Duke University and CFO Magazine recently released the latest set of results of their series of surveys asking CFOs about a variety of business issues, including millennials in the workforce. The latest data from the Duke/CFO Magazine Global Business Outlook Survey found CFOs saying their firms aren’t adapting to millennials very well and could do a better job managing them.
This week I’ve been reading about the survey and articles analyzing its highlights, as well as a couple that focus on how companies could do better by their millennial employees, especially with technology and providing leadership training. Read on to learn more.
- CFO Survey: Few Companies Making Special Effort to Attract Millennials or Achieve Board Diversity Targets. Duke’s Fuqua School of Business: “More than 70 percent of CFOs say an advantage of hiring millennials is the technology savviness they bring to the job. Twenty-one percent of CFOs say millennials are more creative and innovative than other workers. More pragmatically, nearly half of surveyed CFOs acknowledge that millennials are less expensive to employ. At the same time, they say, millennials offer unique employment challenges. About 53 percent of CFOs say millennials are less loyal to the company, 46 percent say the group exhibits an attitude of entitlement and 31 percent believe millennials require more intense management. Twenty-seven percent of firms say young workers are more interested in their own personal development than they are in the company.”
- Are Millennials too Spoiled for the Workplace? CBS News: “Companies aren’t really adapting to this new generation of workers, either. Only 21 percent are making work hours more flexible to accommodate millennials, the survey said, while 17 percent are allowing people to work from home, and just 10 percent are altering the corporate culture.”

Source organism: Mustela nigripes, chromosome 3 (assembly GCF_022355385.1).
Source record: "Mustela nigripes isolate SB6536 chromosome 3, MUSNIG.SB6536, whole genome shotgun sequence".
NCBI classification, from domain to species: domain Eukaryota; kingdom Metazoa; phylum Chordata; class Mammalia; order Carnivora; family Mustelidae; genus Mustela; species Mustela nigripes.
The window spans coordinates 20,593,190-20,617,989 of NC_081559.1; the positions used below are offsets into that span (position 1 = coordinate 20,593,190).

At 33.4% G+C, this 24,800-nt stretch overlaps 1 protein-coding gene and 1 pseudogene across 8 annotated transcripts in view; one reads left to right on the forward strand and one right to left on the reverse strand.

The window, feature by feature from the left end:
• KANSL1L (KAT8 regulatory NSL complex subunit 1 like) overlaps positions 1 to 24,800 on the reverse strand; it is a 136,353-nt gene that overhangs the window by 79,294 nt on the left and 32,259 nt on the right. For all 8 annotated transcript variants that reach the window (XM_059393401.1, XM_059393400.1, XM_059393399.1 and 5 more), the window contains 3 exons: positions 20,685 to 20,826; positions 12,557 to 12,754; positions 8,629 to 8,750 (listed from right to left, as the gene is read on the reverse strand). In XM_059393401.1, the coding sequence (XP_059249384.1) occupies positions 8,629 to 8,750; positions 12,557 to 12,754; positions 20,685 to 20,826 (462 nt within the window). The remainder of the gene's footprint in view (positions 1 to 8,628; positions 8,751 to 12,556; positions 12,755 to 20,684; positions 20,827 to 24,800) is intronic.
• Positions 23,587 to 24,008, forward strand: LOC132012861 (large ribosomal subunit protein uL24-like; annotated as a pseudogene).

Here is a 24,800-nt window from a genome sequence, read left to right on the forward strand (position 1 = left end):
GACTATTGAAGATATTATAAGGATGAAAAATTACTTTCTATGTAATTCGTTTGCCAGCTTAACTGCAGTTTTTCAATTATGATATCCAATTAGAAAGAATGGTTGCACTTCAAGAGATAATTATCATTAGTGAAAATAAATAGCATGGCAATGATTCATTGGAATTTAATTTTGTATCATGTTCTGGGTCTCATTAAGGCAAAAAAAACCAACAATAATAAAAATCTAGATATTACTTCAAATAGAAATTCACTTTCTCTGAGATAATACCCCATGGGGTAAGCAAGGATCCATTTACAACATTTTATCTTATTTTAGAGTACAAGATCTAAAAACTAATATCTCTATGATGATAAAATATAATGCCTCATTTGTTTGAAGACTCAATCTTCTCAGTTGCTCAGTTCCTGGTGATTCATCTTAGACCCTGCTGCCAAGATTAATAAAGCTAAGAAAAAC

- Duke Study Concludes Millennials are More Creative but too Entitled. Triangle Business Journal: “‘One surprising finding is how few U.S. companies have instituted workplace changes to accommodate millennials,’ said John Graham, a finance professor at Duke’s Fuqua School of Business and director of the survey. ‘In the United States, only 41 percent of companies have made changes to adapt to younger workers. Other regions of the world have been more accommodating: for example, about 70 percent of Latin American and Asian firms have adapted to hire/retain millennials. One wonders whether U.S. companies are adequately embracing the changes brought about by a younger workforce.’”
- Recruiting and Retaining Millenials: How Technology Makes a Difference. Smartsheet: “Also known as digital natives, they grew up with 24/7 access to information, when they want it and how they want it. They are used to the ability to regularly update their personal devices to the latest and greatest. By matching these expectations in the office, they will work at faster speeds with devices that suit their personal work style.”
- Millennial in Training. Workforce: “But learning to wield authority effectively and managing performance issues with sufficient toughness will need more and different developmental attention than previous generations. Because much of their development experience has honed their ability to form and maintain peer network, they could find it difficult to be a boss. New millennial leaders are more likely than their predecessors to try to continue to play the role of peer rather than embrace what it truly means to be a leader.”
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